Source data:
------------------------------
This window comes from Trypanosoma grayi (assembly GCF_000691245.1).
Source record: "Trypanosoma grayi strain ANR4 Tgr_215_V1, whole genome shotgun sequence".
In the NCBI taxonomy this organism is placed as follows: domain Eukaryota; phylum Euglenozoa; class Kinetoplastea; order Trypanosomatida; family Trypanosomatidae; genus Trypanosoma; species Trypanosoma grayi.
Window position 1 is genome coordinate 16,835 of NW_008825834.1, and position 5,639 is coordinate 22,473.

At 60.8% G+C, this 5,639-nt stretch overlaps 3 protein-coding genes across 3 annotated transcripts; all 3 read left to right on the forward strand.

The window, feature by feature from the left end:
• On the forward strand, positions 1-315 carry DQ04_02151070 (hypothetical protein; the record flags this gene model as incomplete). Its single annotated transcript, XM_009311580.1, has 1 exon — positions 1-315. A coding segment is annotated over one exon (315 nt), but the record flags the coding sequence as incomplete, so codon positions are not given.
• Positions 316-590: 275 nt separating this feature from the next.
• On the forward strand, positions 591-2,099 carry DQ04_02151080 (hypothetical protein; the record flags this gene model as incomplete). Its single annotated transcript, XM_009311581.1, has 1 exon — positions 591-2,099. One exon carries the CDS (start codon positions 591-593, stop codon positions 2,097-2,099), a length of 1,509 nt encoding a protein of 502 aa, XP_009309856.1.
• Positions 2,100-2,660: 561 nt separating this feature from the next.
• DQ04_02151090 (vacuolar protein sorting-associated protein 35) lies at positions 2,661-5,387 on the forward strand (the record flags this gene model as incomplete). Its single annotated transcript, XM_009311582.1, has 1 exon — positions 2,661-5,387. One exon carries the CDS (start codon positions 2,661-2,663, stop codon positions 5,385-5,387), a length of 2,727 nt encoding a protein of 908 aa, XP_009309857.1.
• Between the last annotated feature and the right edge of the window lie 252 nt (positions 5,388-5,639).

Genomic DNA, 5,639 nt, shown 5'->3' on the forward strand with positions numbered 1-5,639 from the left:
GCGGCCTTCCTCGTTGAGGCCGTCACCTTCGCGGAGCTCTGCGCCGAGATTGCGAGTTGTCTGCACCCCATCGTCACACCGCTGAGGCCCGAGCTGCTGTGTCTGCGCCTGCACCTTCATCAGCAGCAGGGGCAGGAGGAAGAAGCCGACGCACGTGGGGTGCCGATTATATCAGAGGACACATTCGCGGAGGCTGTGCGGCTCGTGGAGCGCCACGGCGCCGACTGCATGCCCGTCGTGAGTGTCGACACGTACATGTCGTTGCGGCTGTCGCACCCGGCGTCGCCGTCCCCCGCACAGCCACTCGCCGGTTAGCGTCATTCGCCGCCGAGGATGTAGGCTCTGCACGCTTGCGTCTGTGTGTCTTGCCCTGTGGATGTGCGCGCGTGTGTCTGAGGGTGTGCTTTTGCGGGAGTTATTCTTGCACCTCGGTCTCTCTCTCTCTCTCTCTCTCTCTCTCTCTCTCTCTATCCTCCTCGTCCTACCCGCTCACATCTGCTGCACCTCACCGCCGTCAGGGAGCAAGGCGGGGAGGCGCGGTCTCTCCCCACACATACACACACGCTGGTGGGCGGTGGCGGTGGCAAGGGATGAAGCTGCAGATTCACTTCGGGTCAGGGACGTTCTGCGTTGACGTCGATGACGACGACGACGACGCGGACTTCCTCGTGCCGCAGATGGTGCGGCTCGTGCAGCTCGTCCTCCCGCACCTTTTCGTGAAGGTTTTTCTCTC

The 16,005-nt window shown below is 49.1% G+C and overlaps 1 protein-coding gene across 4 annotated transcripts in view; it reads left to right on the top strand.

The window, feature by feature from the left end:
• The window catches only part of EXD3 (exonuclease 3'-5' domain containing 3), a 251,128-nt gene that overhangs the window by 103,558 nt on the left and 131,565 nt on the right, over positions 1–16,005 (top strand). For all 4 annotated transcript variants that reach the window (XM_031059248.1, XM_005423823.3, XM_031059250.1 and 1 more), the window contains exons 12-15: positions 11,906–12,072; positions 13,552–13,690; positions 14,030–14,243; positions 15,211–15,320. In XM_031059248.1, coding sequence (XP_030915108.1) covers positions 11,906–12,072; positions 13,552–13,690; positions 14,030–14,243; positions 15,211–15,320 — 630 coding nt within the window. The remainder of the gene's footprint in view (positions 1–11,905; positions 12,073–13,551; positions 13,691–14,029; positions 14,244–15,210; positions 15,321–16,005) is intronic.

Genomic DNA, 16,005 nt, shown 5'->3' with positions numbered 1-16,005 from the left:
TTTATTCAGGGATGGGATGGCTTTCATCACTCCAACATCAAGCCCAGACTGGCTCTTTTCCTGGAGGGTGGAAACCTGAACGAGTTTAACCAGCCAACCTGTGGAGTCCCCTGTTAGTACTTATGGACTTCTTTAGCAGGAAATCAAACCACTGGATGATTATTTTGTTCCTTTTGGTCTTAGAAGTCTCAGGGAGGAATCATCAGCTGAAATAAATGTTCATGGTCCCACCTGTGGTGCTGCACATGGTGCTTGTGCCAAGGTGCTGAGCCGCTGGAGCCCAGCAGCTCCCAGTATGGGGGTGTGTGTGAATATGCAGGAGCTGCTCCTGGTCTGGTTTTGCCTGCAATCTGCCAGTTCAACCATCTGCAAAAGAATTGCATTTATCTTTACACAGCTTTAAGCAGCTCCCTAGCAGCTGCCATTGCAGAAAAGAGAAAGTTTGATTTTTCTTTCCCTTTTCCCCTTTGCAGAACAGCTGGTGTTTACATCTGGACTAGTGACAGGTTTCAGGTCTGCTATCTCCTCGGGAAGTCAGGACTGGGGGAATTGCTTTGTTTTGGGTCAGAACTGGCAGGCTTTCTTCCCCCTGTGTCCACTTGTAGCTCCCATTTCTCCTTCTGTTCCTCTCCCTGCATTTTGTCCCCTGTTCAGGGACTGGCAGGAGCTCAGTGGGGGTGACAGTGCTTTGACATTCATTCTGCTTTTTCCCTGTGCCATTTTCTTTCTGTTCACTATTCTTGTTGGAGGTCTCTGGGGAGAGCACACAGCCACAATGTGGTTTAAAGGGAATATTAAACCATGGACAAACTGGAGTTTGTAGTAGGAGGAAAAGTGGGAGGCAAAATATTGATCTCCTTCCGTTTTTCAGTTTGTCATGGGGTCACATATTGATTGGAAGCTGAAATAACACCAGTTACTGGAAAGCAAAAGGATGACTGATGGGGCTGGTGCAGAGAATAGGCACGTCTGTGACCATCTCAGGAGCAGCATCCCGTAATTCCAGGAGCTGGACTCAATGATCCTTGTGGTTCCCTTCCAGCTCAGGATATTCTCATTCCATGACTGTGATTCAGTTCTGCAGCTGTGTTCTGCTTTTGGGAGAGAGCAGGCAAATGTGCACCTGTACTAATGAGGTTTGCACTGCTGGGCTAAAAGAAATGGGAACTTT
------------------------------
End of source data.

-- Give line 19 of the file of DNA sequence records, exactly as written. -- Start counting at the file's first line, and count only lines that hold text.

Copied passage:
TTTATTCAGGGATGGGATGGCTTTCATCACTCCAACATCAAGCCCAGACTGGCTCTTTTCCTGGAGGGTGGAAACCTGAACGAGTTTAACCAGCCAACCTGTGGAGTCCCCTGTTAGTACTTATGGACTTCTTTAGCAGGAAATCAAACCACTGGATGATTATTTTGTTCCTTTTGGTCTTAGAAGTCTCAGGGAGGAATCATCAGCTGAAATAAATGTTCATGGTCCCACCTGTGGTGCTGCACATGGTGCTTGTGCCAAGGTGCTGAGCCGCTGGAGCCCAGCAGCTCCCAGTATGGGGGTGTGTGTGAATATGCAGGAGCTGCTCCTGGTCTGGTTTTGCCTGCAATCTGCCAGTTCAACCATCTGCAAAAGAATTGCATTTATCTTTACACAGCTTTAAGCAGCTCCCTAGCAGCTGCCATTGCAGAAAAGAGAAAGTTTGATTTTTCTTTCCCTTTTCCCCTTTGCAGAACAGCTGGTGTTTACATCTGGACTAGTGACAGGTTTCAGGTCTGCTATCTCCTCGGGAAGTCAGGACTGGGGGAATTGCTTTGTTTTGGGTCAGAACTGGCAGGCTTTCTTCCCCCTGTGTCCACTTGTAGCTCCCATTTCTCCTTCTGTTCCTCTCCCTGCATTTTGTCCCCTGTTCAGGGACTGGCAGGAGCTCAGTGGGGGTGACAGTGCTTTGACATTCATTCTGCTTTTTCCCTGTGCCATTTTCTTTCTGTTCACTATTCTTGTTGGAGGTCTCTGGGGAGAGCACACAGCCACAATGTGGTTTAAAGGGAATATTAAACCATGGACAAACTGGAGTTTGTAGTAGGAGGAAAAGTGGGAGGCAAAATATTGATCTCCTTCCGTTTTTCAGTTTGTCATGGGGTCACATATTGATTGGAAGCTGAAATAACACCAGTTACTGGAAAGCAAAAGGATGACTGATGGGGCTGGTGCAGAGAATAGGCACGTCTGTGACCATCTCAGGAGCAGCATCCCGTAATTCCAGGAGCTGGACTCAATGATCCTTGTGGTTCCCTTCCAGCTCAGGATATTCTCATTCCATGACTGTGATTCAGTTCTGCAGCTGTGTTCTGCTTTTGGGAGAGAGCAGGCAAATGTGCACCTGTACTAATGAGGTTTGCACTGCTGGGCTAAAAGAAATGGGAACTTT